Singaporeans love food. Ask any singaporean what/where their favourite chicken rice/laksa/steak/risotto and get ready for a 500 word full on essay.

I'm a Singaporean
and I love food
and of the many many things I love,

I love spring rolls.
I've tried many many popiah from many outlets.
My favourite thus far is Qi Ji Popiah

Qi Ji PopiahI love that Qi Ji has outlets located all over Singapore, and not at some hard to find one single outlet that might be closed the one day I decided to have some popiah.

I love that despite being a roaring franchise, the popiah is still made by aunties
(who look like they do have some cooking experience). As opposed to some button pushing instruction-following teenager at Burger King.

I love that I can tah pao their popiah home and it will still taste pretty good

And I love that their popiah taste awesome paired with their laksa sambal and kopi o.

Lest I become a biased QiJi unpaid spokesman,
let me state that their nasi lemak is crap.


number seven

I completely missed her birthday, since I spent it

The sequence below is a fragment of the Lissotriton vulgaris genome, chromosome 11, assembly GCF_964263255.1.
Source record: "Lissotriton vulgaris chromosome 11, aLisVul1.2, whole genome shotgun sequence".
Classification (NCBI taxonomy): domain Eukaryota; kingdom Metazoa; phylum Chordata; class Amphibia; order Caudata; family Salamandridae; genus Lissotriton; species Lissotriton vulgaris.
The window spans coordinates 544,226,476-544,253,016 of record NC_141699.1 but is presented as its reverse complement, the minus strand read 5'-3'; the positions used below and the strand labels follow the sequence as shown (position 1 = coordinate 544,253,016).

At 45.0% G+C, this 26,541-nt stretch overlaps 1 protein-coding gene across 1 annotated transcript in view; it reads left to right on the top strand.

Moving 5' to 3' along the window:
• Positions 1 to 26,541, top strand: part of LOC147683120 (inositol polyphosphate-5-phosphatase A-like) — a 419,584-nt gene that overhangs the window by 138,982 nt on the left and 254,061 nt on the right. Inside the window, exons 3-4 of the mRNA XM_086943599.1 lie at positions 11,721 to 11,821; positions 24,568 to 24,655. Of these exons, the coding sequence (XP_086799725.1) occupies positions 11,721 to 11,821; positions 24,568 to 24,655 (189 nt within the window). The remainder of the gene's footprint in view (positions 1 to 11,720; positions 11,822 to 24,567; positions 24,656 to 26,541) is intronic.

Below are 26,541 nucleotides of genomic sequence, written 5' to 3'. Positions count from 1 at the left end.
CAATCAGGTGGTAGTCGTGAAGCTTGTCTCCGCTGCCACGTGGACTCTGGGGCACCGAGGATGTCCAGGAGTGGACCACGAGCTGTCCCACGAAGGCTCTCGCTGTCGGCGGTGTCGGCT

along with hundreds and hundreds
of other Singaporeans

out of the country.

Which is apt, since this final piece is all about transits and transitions.

I pay tribute to one of singapore's favourite icon, The Changi Airport

The love hate relationship we have with our biggest airport is symbolic of our love hate relationship with Singapore. Singaporeans love the new things; we love the shiny and the bling and whatever is on the hot list of some magazine editor.

Changi is off that category by a mile.
A little old, a little aged here and there. Not quite elderly enough to fit into the current retro love affair sweeping the country (that award goes squarely to chinatown and kampung glam).
But not quite a spring chicken that she does need a nip and tuck reno these past few years.